The Treaty of Easton concluded on October 26, 1758, caused the remnants[b] of the Lenape (Delaware), Mingo, and Shawnee tribes in the Ohio Valley to abandon the French and set up the conditions that ultimately forced them to move westward once again. The collapse of Native American support made it impossible for the French to hold Fort Duquesne and the Ohio Valley. When the expedition neared to within a few miles of Fort Duquesne in mid-November, the French abandoned and blew up the fort. Three units of scouts led by Captain Hugh Waddell entered the smoking remnants of the fort under the orders of Colonel George Washington on November 24. General Forbes, who was ill with dysentery for much of the expedition, only briefly visited the ruins. He was returned to Philadelphia in a litter and died not long afterward. The collapse of Indian support and subsequent withdrawal of the French from the Ohio Country helped contribute to the "year of wonders" the string of British "miraculous" victories also known by the Latin phrase Annus Mirabilis.

See also



  1. ^ The Iroquois, from the early 1610s to the 1620s, began a decades long series of wars with other native peoples for control of the streams containing beaver pelts, called the Beaver Wars. The Susquehannock long defeated the Iroquois, but the tribe was all but wiped out by disease by about 1670. The Erie, another tribe with a range west of the Allegheny Mountains, were similarly defeated by the Iroquois during the Beaver Wars.
  2. ^ By the mid-1670s, in the aftermath of the Beaver Wars, the Iroquois had conducted aggressive war on most all surrounding tribes south of the Great Lakes, pushing many other tribes into moving west or oblivion. The ravages of disease had generated great losses regardless of decades of relentless wars over the hunting territories. When French and Indian War started, the Iroquois, weakened by the 1660s defeats by the Susquehannocks, had absorbed other tribes and regained their strength. The remarkable unity of the Iroquois fled during the American Revolution, and the power of the Iroquois was a casualty of the war and opened up the Ohio Country for settlement, as all remaining eastern tribes of Amerindians had become fairly weak.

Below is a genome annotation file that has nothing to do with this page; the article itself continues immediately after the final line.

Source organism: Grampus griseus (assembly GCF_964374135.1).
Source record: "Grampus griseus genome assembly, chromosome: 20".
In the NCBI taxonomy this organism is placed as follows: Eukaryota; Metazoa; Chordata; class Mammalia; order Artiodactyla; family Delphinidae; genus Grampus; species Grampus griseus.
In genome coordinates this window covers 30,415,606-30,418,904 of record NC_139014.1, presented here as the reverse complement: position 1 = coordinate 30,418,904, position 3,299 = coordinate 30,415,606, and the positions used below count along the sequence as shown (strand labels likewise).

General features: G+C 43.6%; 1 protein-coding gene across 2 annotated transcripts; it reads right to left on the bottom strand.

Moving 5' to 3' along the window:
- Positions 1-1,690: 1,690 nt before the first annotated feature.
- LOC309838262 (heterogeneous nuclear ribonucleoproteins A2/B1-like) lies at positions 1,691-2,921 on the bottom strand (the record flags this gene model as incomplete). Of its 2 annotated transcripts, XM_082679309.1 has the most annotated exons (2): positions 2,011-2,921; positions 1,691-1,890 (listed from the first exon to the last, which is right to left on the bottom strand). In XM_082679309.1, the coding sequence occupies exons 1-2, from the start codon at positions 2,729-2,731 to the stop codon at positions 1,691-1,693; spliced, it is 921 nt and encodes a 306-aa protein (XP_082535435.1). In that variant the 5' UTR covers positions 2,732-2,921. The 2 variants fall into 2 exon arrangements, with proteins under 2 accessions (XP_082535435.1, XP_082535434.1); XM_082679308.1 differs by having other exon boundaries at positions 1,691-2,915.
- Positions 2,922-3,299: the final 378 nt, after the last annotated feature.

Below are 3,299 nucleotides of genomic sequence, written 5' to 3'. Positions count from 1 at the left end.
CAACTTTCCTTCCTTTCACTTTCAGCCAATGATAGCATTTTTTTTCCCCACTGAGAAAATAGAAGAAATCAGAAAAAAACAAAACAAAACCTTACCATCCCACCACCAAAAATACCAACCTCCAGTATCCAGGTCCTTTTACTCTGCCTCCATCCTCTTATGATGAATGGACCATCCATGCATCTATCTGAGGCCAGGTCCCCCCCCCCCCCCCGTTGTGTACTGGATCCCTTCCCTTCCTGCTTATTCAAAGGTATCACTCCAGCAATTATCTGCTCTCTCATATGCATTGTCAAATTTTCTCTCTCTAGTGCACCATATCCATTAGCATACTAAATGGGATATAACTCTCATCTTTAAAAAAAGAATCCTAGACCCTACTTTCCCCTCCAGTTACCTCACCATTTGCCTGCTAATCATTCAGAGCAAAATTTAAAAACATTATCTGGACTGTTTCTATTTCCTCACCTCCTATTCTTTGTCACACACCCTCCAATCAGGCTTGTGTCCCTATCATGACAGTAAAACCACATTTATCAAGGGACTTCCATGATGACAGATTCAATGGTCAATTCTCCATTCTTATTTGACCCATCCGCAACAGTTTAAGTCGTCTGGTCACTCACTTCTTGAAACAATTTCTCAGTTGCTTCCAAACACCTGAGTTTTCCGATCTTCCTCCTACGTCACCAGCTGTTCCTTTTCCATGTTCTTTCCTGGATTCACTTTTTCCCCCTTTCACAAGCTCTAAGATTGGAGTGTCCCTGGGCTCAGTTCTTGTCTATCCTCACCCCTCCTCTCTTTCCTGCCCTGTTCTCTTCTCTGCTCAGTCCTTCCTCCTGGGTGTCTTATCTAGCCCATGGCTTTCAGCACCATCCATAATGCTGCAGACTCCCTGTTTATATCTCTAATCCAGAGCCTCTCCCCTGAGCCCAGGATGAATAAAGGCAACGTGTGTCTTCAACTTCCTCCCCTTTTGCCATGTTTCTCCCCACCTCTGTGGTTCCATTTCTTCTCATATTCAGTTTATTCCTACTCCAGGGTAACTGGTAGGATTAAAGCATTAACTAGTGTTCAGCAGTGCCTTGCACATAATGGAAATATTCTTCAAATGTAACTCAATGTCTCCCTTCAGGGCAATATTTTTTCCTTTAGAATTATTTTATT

1. ^ Lowdermilk 1878, p. 249.
  2. ^ Sipe 1929, p. 387.


  • Anderson, Fred (2000). Crucible of War: The Seven Years' War and the Fate of Empire in British North America, 1754–1766. New York: Alfred Knopf. ISBN 978-0-375-40642-3. OCLC 237426391.
  • Cubbison, Douglas R (2010). The British Defeat of the French in Pennsylvania, 1758: A Military History of the Forbes Campaign Against Fort Duquesne. Jefferson, NC: McFarland. ISBN 978-0-7864-4739-8. OCLC 475664242.
  • Fowler, William M (2005). Empires at war: The French and Indian War and the Struggle for North America 1754-1763. New York: Walker & Company. ISBN 0-8027-1411-0.
  • Lowdermilk, Will H. (1878). History of Cumberland. Washington, DC.
  • O'Meara, Walter (1965). Guns at the Forks. Englewood Cliffs, NJ: Prentice Hall. OCLC 21999143.
  • Sipe, C. Hale (1929). The Indian Wars of Pennsylvania. Harrisburg.